Ten years ago, scientists discovered that the genetic defect behind one form of this disease, known as xeroderma pigmentosum variant (XPV), is a mutant version of an enzyme called DNA polymerase eta, which allows the cell to tolerate sun-induced DNA damage without removing this damage from the DNA molecule. In new research published in the Proceedings of the National Academy of Sciences (PNAS), USA, Prof. Zvi Livneh and research student Omer Ziv of the Biological Chemistry Department reveal how XPV cells manage to survive despite having this mutated enzyme – and at what cost.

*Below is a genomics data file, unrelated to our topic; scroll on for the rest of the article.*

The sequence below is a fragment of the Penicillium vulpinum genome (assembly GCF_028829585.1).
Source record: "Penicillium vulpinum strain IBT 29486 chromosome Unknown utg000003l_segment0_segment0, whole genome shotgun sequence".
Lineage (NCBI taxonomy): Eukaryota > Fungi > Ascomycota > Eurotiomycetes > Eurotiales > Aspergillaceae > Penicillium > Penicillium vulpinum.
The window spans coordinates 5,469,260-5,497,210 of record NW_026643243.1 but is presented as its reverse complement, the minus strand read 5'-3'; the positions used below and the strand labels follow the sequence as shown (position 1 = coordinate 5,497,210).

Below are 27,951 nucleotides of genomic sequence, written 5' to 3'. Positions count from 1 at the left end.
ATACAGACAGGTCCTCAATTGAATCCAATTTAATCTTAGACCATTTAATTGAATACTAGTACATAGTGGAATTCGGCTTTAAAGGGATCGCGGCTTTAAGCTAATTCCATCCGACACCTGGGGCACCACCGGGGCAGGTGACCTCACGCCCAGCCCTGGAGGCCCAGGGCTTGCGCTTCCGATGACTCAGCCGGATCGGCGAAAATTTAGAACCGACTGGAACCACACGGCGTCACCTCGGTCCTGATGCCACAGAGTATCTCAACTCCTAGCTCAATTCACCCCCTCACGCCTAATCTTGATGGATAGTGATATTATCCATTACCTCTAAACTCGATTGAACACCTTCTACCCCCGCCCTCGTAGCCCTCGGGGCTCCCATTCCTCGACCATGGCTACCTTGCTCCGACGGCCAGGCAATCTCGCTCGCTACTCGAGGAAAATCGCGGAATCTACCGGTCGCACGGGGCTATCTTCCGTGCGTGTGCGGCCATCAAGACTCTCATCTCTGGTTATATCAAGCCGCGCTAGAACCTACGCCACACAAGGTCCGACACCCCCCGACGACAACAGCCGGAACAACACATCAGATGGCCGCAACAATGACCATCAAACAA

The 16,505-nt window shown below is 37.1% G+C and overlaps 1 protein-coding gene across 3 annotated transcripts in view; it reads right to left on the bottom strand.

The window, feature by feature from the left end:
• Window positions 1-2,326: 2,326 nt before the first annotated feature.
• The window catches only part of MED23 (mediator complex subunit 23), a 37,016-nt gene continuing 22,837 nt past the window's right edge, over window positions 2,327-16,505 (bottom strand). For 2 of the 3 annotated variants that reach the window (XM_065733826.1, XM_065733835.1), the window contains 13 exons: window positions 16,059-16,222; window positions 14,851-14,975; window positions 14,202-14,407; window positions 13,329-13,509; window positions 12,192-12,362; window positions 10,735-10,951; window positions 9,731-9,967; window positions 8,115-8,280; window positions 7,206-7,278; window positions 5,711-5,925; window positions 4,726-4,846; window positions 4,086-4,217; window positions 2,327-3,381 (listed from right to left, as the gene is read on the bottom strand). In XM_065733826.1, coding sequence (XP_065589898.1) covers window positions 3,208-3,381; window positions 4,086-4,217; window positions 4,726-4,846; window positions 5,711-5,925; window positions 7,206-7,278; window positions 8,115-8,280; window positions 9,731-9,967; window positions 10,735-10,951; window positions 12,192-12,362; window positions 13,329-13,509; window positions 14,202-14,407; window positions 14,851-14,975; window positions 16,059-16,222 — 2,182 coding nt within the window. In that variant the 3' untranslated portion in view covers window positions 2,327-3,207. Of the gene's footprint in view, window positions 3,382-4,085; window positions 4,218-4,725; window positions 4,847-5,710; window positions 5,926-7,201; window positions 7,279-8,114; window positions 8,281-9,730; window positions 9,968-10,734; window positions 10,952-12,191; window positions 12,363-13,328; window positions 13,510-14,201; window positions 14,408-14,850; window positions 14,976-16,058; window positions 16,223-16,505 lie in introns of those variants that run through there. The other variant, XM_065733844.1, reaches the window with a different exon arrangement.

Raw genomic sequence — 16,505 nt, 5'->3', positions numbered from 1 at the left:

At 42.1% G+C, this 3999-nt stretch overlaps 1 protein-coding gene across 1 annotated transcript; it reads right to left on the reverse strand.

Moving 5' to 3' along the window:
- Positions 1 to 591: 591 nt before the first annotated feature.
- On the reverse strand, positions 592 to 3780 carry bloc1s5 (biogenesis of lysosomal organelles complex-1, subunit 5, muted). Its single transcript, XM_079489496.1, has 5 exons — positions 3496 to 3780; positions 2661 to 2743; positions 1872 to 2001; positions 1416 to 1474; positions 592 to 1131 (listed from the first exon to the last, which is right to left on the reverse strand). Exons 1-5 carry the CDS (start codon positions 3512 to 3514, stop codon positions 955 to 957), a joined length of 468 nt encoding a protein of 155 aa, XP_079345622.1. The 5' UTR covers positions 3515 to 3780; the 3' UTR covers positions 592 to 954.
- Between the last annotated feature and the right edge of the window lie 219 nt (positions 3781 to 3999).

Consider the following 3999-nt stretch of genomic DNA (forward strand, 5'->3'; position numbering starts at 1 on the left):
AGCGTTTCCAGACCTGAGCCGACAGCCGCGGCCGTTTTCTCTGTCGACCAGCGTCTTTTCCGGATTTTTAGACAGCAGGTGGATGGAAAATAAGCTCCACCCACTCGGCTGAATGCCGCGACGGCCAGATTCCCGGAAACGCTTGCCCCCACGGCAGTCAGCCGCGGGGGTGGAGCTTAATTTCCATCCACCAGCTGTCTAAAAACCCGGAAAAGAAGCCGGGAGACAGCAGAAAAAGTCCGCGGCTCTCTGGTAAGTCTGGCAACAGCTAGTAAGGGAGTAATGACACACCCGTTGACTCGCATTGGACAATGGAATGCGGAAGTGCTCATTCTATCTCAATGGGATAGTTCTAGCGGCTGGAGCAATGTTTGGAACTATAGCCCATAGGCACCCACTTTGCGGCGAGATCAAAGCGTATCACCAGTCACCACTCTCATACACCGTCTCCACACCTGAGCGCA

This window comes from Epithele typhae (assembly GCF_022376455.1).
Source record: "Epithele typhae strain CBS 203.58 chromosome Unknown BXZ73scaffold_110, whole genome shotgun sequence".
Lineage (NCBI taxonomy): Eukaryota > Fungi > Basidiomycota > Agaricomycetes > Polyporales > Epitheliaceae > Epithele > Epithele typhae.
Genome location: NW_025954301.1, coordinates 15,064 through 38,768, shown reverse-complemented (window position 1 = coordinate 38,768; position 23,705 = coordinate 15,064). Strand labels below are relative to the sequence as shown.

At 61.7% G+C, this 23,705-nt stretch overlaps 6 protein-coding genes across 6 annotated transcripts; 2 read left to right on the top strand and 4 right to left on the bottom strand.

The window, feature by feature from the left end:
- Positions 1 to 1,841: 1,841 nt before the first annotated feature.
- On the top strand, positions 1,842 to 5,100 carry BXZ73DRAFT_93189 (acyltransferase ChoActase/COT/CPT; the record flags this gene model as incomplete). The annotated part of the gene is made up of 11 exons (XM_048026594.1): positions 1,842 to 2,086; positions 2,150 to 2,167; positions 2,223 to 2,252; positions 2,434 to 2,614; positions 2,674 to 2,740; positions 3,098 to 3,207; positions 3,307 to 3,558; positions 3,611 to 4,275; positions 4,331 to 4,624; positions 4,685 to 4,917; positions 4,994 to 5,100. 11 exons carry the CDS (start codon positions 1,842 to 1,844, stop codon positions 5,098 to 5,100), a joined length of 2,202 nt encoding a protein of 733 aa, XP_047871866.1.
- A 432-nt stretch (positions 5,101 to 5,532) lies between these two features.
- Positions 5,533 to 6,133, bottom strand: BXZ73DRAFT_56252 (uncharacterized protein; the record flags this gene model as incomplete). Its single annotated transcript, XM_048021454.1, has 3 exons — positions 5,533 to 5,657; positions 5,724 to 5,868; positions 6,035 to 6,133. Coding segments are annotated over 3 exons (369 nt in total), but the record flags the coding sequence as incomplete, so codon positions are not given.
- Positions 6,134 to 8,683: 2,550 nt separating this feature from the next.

With help from Nicholas Geacintov of New York University, and Satoshi Nakajima and Akira Yasui of Tohoku University, Japan, the researchers found that at least three other repair enzymes fill in when the mutated version cannot function. Yet even this combined effort of the three substitutes – DNA polymerases iota, kappa and zeta – only manages to do part of the job, increasing the risk of DNA errors 10- to 20-fold. “What’s fascinating about these findings,” says Livneh, “is that they represent an extreme example of the biological drive to preserve life, even when the price is a heavy load of genetic mutation and a high risk of cancer.”
Prof. Zvi Livneh’s research is supported by the Helen and Martin Kimmel Institute for Stem Cell Research; the estate of Lore F. Leder; and Esther Smidof, Switzerland. Prof. Livneh is the incumbent of the Maxwell Ellis Professorial Chair in Biomedical Research.